Beastie Boys eased naturally into their role as hip-hop elder statesmen a long time ago. These days the Boys are so far removed from trends in contemporary hip-hop that they’re practically Paleolithic—and that seems to suit them just fine. On Hot Sauce Committee Part Two, Ad-Rock, MCA, and Mike D. perform old school bits with telltale names like “The Lisa Lisa/Full Force Routine” and “The Larry Routine” with the cheesy élan of grandparents telling cornball jokes to their indulgent grandkids. Like the Boys’ curiously underrated last album, 2004’s To The 5 Boroughs, Hot Sauce is rooted in the good-time party-rocking rhymes and dusty grooves of old-school hip-hop, though the group finds ways to expand its sound without deviating from retro fundamentals.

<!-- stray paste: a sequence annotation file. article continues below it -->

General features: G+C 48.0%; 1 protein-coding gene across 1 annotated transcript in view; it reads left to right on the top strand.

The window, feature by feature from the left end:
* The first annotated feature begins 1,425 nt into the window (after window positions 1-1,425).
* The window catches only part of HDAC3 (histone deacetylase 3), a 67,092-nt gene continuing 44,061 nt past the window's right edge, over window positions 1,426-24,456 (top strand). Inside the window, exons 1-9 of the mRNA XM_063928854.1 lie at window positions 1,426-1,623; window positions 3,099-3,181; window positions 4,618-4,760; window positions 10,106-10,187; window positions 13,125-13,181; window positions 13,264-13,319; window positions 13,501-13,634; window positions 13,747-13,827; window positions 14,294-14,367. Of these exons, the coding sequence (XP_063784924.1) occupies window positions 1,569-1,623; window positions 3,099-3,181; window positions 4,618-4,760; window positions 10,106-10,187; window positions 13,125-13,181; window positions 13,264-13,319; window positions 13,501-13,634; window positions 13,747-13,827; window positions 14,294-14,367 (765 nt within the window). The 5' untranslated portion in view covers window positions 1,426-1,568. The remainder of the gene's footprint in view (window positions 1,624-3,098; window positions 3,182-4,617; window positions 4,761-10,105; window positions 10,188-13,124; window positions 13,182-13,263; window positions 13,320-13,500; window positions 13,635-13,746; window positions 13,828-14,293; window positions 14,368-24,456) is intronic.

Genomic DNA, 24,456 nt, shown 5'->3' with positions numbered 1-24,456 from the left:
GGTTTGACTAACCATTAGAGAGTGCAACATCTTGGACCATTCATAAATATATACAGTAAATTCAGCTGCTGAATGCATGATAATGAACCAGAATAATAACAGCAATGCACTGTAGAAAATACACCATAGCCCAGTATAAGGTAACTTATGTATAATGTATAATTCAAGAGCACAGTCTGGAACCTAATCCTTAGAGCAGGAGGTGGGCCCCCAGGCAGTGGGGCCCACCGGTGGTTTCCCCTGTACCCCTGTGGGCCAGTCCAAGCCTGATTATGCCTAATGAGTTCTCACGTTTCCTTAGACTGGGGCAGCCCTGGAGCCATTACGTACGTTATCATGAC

On previous albums, the proud dilettantes’ genre-hopping sometimes felt like experimentation for experimentation’s sake, but here the forays sound both purposeful and fitting, whether the Beasties are going reggae alongside Santigold on “Don’t Play No Game That I Can’t Win” or fusing hip-hop with cranked-up rock guitars on “Lee Majors Come Again.” The sparky, electronic “OK” leans to the new wave side of the ’80s and Nas slides easily into the old school cadences he last rocked on Ludacris’ “Virgo” on “Too Many Rappers,” a long-in-the-works—and worthy—teaming of legends.
Hip-hop remains a fountain of youth for true believers like the Beasties. At this point, part of the joke comes from proudly juvenile rhymes emerging from such ancient, respected minds. This is the music Beastie Boys love whether it’s trendy or not. Three decades in, they continue to school the kids.